By now, most of you have seen the video of a Chicago Aviation Officer dragging a passenger off of a United Airlines plane. The eviction of David Dao, a 69-year-old American doctor, from United Airlines Flight 3411 on Sunday, April 9, 2017, has prompted a massive outpouring of indignation and criticism on social media here in the United States as well as China and other Asian countries.
What led up to this incident? Here’s a summary from ABC News:
United Flight 3411, operated by Republic Airways, was scheduled to depart Chicago’s O’Hare International Airport at 5:40 p.m. local time on Sunday, [April 9, 2017], bound for Louisville International Airport.
United told ABC News that it had offered passengers on the plane up to $800 to give up their seats for four crew members who needed to board. No one volunteered, so the airline generated a list of four names to be removed from the flight and re-accommodated, per by the airline’s contract of carriage. Three of those people complied, and one did not. That’s when the police were called to remove the man
“The doctor needed to work at the hospital the next day,” Twitter user Jayse D. Anspach wrote in a series of tweets accompanied by videos of the incident. “So he refused to ‘volunteer.”
Anspach added, “A couple of airport security men forcefully pulled the doctor out of his chair and to the floor of the aisle. In so doing, the doctor’s face was slammed against an arm rest, causing serious bleeding from his mouth. It looked like he was knocked out, because he went limp and quiet and they dragged him out of the plane like a rag doll.
What does this have to do with business & STEM? Everything. A passenger being dragged off of a plane is an incident that is very specific to the airline industry, however, the absence of a common sense approach in managing situations and events that involve customers and employees can happen in any business. And they do every day! Suffice it to say that this event had just about everything in it except common sense which was missing in action (MIA) on this past Sunday.
What are some of those common sense actions that could have happened before the aviation officers were called? United could have:
- reserved four seats in advance for their employees and eliminated them from the available seating, or allowed those employees to board first if they were already at the gate.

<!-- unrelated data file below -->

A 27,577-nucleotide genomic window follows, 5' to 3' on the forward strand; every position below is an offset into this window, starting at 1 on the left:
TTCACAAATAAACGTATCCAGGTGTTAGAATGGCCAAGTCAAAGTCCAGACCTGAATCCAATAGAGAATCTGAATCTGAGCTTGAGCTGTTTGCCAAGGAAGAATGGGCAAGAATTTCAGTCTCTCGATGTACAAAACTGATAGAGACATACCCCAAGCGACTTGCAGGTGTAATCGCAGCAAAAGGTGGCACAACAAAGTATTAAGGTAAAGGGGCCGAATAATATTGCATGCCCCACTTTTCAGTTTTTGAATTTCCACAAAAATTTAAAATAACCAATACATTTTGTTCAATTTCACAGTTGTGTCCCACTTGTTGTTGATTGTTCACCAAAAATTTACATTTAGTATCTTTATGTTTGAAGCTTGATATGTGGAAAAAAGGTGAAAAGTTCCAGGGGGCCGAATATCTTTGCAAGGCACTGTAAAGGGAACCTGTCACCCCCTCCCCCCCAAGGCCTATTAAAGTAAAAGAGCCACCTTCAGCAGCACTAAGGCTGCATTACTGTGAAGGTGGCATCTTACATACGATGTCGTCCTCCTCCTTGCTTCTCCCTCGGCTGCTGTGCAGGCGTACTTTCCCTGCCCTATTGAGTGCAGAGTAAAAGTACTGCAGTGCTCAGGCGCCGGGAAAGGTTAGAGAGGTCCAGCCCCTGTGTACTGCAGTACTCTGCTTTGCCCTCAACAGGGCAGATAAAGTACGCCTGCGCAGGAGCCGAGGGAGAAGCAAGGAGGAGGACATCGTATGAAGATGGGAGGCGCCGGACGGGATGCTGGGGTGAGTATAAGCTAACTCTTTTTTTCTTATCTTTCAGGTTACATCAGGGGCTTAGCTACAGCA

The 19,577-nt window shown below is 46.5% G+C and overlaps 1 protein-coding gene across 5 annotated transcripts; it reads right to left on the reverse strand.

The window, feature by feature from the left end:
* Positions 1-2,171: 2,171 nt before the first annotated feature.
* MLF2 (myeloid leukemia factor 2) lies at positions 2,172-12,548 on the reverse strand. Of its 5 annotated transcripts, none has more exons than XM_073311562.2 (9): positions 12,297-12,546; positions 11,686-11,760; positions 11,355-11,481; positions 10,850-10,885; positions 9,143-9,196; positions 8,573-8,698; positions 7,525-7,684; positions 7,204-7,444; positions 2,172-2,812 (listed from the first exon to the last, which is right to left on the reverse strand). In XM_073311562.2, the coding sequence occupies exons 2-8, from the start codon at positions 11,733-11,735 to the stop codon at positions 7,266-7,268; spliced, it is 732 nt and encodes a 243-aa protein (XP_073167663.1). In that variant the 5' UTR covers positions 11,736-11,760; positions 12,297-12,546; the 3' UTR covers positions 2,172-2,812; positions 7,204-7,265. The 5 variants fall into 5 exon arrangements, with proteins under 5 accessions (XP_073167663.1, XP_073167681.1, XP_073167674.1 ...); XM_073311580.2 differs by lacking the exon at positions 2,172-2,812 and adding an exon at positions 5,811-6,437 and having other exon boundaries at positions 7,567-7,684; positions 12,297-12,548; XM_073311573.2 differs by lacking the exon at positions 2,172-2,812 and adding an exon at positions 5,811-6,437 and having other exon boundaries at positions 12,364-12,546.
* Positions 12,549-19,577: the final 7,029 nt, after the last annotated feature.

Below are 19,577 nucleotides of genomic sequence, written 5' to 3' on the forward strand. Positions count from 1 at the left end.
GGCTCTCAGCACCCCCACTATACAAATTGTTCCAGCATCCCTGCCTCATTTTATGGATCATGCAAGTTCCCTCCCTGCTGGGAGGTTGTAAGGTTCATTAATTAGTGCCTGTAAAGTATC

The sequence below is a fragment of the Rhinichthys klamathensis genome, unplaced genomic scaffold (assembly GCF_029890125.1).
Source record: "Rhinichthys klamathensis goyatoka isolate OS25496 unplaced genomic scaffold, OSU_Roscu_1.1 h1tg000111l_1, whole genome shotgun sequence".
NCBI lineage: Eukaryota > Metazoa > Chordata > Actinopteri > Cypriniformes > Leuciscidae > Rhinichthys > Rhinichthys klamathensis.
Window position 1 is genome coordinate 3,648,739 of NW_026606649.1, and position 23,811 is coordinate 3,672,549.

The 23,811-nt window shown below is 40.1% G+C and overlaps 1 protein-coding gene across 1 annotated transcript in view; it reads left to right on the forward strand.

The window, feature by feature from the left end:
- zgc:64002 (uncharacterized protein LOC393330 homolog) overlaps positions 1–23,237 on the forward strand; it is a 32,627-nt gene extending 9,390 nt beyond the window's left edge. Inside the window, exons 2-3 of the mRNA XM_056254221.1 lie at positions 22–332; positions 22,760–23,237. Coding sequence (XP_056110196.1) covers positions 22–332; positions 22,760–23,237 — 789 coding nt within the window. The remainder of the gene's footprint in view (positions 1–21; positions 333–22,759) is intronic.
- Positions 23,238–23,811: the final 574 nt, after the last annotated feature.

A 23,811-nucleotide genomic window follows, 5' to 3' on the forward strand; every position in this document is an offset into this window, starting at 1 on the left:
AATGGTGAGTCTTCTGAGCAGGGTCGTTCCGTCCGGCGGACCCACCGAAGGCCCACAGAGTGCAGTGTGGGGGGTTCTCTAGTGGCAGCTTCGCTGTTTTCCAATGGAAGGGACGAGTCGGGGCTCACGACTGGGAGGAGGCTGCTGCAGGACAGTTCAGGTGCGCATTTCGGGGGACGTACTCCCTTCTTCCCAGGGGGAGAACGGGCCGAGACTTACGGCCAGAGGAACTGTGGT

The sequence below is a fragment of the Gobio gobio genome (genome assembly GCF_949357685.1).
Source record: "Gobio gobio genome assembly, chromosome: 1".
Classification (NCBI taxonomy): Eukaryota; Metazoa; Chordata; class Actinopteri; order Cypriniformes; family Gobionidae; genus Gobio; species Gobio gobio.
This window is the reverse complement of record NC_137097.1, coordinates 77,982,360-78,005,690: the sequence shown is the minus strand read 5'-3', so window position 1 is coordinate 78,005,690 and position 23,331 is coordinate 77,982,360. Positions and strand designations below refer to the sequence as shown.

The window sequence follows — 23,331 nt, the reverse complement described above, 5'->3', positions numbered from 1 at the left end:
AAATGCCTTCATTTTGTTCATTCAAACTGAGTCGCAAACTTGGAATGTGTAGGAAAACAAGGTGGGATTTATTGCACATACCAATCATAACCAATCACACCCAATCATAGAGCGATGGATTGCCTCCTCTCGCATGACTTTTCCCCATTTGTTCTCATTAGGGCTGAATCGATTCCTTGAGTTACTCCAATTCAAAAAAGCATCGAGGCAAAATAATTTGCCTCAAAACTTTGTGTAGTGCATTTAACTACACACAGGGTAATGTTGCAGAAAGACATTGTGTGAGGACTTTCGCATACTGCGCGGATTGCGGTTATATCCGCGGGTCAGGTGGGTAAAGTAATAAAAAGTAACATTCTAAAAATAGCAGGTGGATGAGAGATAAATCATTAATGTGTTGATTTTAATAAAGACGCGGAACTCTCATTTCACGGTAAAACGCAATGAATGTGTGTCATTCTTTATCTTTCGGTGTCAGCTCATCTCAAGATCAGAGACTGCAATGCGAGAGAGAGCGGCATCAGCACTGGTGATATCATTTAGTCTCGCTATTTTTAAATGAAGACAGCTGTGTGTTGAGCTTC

- sweetened the incentive (add more $s to the amount originally offered) for anyone on the plane who might want to be a good Samaritan and volunteer to give Dr. Dao their seat.
- be inclusive in understanding that English does not appear to be Dr. Dao’s first language which could limit his understanding of the situation, what he was being asked to do, and the impacts that not complying could have.
- work with the passenger to ensure that he would arrive at his destination in order to see patients the next morning, even if it was on another airline or another mode of travel.
- remove the passenger in a less forcible manner.
On Tuesday, United CEO Oscar Munoz would tell ABC’s Good Morning America, “We have not provided our front-line supervisors and managers and individuals with the proper tools, policies, procedures that allow them to use their common sense. They all have an incredible amount of common sense and this issue could have been solved by that. That’s on me, I have to fix that, and I think that’s something we can do.”
Oscar Munoz is correct in that it is his job to fix this. I hope that he has time to do so. What could have been fixed by $1,300 to $1,600 in incentives to a passenger that was willing to give up his/her seat to Dr. Dao, will now cost the airline millions. This incident has also made the friendly skies less friendly to airline passengers.
One analyst has estimated the cost of this one incident to United Airlines at a quarter of a billion dollars ($250 million). In the long run, the damage to United’s brand image and lost customers may be even greater.
Updated on 04.12.2017 @ 9 p.m.: USA Today reported that on Tuesday, 04.11.2017, shares of United Airlines stock at one point had slid more than 4% to a low of $68.36, which at the time had erased nearly $1 billion in the airline’s market capitalization. Since touching its intraday low yesterday, the stock has rebounded more than 3% but still remains below where it closed Friday before the start of the uproar caused by the airline forcibly removing a passenger Sunday from one of its planes due to a shortage of seats.